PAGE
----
Transforming Your Challenge Into Victory
Doesn’t she look incredible?
Here’s the beautiful Tosca Reno with her Grand Master’s trophy after yesterday’s win.
I am in awe of this woman’s strength and how she has taken her grief and turned it into something not only positive for herself but has shared what it has taken for her to do this and has inspired so many along the way.
How can we use Tosca’s example in our own lives? Is there something that you are struggling with ie. a relationship, a death, self-love, weight loss, loneliness? How can you take that and turn it into something positive and inspire others along the way?
One of the things that I have and continue to struggle with in my life is judgement from others.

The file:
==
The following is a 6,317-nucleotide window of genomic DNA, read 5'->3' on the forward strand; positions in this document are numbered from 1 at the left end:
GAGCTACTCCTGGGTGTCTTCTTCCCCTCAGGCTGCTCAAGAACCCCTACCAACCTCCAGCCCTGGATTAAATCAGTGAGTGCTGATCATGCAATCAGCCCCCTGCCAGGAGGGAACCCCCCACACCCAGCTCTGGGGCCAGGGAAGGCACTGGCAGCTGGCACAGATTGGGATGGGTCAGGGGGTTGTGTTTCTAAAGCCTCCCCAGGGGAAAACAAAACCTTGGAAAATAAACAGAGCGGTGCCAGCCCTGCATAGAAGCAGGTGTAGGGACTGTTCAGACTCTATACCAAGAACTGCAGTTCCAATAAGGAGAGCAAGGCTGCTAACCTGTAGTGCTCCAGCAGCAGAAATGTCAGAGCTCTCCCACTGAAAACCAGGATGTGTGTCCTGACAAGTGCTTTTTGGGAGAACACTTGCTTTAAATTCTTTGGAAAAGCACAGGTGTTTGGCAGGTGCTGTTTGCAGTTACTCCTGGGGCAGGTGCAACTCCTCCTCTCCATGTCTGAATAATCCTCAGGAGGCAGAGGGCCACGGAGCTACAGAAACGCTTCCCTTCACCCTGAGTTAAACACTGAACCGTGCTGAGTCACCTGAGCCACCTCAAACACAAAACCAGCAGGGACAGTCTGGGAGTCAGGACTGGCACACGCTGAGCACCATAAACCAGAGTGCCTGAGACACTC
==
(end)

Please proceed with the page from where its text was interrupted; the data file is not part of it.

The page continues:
I know that many of you who are starting on your path to clean eating and training have probably encountered resistance and judgement from some people in your lives. When you have gone through an eating disorder and have healed and transformed your life, it is often difficult for people to understand probably because they are so used to thinking that in order to have the body you want you must starve yourself. We know that that is far from the truth. I have never eaten more than I do right now in my entire life, yet I am leaner than I have ever been. It has taken years of breaking through old believes to get to this point because, I like so many was hardwired the other way into believing that less food = better body.
I know how untrue that is now after living it and watching my body change.